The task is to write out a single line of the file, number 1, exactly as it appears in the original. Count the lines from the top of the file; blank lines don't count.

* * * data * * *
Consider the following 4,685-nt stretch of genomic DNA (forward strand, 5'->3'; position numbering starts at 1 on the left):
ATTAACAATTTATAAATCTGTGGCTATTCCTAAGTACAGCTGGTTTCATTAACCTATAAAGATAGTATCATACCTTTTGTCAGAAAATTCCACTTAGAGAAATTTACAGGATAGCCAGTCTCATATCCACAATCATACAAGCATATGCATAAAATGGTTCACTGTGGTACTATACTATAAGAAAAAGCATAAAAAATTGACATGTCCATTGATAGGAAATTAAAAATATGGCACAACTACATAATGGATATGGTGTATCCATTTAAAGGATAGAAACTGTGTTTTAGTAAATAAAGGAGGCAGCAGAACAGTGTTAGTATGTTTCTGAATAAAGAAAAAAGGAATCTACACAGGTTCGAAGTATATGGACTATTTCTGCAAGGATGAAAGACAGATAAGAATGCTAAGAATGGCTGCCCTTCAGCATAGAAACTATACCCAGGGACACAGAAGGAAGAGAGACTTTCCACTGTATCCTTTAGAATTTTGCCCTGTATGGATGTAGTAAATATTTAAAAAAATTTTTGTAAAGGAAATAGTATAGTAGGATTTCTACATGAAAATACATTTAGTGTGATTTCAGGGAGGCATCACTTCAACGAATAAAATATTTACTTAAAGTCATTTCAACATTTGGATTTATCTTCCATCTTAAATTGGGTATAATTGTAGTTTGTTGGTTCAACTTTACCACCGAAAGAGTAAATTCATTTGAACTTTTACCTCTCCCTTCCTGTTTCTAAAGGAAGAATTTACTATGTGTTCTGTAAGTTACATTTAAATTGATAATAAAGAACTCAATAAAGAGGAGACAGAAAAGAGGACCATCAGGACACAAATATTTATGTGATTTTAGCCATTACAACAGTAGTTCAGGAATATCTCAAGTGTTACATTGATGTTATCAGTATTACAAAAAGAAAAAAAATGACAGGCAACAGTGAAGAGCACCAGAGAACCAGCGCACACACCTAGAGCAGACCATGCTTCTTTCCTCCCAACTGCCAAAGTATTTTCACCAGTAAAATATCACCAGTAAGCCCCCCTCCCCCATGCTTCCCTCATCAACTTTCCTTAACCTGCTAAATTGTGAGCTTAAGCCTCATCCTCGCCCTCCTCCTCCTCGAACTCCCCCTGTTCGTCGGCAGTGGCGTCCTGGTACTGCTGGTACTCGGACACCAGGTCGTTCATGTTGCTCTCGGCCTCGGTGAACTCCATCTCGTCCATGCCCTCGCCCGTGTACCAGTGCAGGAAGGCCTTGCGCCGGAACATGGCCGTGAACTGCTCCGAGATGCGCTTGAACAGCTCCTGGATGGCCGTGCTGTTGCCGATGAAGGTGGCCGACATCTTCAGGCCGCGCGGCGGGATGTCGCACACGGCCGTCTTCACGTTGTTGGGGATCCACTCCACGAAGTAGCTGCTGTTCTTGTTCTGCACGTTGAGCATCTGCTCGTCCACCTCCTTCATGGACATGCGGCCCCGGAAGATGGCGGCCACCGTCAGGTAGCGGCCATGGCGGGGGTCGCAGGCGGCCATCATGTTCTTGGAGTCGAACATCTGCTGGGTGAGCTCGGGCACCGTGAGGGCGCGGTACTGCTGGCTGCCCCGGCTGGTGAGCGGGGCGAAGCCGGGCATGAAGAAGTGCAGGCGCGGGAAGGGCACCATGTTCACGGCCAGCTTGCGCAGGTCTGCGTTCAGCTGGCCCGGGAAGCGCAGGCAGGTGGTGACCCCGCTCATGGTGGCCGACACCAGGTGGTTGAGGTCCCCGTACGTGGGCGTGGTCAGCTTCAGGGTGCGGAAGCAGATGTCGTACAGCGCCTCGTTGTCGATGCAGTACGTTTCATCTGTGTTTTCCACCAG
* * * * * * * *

Consider the following 4,685-nt stretch of genomic DNA (forward strand, 5'->3'; position numbering starts at 1 on the left):